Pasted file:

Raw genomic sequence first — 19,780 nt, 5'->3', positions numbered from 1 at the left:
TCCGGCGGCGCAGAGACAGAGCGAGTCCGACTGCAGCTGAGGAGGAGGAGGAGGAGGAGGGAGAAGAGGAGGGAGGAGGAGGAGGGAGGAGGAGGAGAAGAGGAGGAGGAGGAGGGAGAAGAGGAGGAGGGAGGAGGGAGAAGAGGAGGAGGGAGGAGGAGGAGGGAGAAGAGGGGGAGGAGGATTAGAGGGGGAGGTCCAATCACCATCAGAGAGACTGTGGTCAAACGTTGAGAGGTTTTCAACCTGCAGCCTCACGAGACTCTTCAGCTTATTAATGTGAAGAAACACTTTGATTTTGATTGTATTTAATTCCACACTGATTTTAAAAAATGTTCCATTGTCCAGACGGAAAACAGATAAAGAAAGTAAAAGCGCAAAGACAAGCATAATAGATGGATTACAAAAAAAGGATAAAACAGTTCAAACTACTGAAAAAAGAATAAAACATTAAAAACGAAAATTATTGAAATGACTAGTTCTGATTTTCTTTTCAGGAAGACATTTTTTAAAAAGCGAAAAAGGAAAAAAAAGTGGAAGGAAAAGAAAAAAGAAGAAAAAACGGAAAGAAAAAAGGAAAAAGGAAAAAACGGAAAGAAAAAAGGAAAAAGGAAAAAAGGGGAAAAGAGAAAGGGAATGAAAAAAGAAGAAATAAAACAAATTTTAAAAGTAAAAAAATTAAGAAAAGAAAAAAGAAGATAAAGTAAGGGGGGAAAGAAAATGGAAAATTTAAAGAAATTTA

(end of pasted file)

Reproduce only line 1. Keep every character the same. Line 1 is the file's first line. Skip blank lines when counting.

Raw genomic sequence first — 19,780 nt, 5'->3', positions numbered from 1 at the left: